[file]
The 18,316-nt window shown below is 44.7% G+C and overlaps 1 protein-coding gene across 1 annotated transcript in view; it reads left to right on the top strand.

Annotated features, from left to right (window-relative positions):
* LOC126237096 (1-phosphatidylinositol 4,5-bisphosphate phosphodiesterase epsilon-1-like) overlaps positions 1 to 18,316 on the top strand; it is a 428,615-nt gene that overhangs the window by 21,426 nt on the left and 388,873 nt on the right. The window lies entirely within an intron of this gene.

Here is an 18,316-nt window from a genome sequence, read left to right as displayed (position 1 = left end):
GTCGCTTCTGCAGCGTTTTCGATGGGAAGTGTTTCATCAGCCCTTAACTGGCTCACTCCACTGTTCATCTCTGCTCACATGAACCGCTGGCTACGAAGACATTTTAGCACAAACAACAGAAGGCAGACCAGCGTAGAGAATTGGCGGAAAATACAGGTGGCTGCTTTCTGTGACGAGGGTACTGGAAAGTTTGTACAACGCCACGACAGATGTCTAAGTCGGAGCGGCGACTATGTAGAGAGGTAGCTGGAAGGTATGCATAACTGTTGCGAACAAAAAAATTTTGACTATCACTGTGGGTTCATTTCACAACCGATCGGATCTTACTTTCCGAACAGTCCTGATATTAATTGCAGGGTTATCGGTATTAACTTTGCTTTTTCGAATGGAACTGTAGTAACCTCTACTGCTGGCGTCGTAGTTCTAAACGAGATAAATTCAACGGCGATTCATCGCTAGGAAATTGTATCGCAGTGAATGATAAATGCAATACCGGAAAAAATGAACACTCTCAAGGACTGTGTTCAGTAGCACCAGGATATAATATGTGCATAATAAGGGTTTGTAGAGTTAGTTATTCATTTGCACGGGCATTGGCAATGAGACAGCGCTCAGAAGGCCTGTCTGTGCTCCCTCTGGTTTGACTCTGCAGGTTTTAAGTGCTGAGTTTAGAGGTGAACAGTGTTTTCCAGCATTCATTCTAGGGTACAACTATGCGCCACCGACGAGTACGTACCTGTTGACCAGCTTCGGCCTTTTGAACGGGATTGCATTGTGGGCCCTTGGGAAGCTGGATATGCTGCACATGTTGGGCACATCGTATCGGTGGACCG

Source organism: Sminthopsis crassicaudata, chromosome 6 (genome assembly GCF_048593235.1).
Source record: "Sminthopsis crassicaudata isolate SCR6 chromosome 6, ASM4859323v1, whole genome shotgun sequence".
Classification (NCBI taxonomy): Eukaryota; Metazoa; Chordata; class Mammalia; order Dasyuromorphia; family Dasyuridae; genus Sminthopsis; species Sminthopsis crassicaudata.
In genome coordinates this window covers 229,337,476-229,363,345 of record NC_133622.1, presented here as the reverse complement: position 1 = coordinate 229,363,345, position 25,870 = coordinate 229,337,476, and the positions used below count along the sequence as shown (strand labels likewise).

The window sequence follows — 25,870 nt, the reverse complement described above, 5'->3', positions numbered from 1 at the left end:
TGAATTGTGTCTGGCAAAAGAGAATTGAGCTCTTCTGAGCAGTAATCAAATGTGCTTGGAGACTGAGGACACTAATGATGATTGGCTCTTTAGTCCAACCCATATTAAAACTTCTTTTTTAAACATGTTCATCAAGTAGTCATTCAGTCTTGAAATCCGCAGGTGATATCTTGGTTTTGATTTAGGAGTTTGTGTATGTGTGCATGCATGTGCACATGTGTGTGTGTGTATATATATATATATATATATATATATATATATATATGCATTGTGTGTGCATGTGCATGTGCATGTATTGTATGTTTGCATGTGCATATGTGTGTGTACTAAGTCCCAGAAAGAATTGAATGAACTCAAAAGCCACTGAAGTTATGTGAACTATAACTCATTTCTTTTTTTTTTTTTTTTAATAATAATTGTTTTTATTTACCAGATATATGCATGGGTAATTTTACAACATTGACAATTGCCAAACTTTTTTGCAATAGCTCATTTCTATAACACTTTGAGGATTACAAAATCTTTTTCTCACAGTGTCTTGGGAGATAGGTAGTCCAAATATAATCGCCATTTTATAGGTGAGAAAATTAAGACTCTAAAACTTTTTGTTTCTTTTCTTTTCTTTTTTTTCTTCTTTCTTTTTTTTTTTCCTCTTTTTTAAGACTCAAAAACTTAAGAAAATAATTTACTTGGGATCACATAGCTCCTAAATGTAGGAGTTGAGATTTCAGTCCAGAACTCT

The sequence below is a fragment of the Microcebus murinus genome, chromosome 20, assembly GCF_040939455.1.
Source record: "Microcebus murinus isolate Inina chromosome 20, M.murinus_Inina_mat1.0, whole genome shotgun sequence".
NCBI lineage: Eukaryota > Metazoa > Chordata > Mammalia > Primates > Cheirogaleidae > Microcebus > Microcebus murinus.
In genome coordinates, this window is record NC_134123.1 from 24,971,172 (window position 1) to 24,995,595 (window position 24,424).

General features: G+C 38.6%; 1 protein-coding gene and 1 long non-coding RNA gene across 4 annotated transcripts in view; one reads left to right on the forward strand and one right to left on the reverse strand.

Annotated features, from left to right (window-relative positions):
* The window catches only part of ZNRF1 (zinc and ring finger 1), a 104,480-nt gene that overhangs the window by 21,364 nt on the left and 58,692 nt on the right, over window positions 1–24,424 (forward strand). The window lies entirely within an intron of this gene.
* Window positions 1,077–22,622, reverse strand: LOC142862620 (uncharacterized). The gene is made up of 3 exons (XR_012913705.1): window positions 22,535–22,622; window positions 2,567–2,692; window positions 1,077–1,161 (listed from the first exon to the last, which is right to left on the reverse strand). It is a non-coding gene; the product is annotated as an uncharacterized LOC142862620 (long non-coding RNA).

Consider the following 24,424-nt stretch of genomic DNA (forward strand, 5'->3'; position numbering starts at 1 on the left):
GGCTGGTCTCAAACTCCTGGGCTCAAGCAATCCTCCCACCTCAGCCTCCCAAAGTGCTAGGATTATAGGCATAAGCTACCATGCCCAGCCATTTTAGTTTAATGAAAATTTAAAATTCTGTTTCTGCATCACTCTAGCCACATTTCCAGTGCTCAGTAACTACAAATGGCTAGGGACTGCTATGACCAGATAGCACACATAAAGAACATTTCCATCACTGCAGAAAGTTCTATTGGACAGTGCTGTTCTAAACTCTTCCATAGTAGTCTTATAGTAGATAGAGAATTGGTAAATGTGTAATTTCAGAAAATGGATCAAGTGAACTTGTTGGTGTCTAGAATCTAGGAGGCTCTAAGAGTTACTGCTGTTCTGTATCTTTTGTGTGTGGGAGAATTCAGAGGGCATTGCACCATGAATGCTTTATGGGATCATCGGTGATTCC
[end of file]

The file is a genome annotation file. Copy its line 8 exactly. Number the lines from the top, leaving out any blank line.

Classification (NCBI taxonomy): Eukaryota; Metazoa; Chordata; class Mammalia; order Dasyuromorphia; family Dasyuridae; genus Sminthopsis; species Sminthopsis crassicaudata.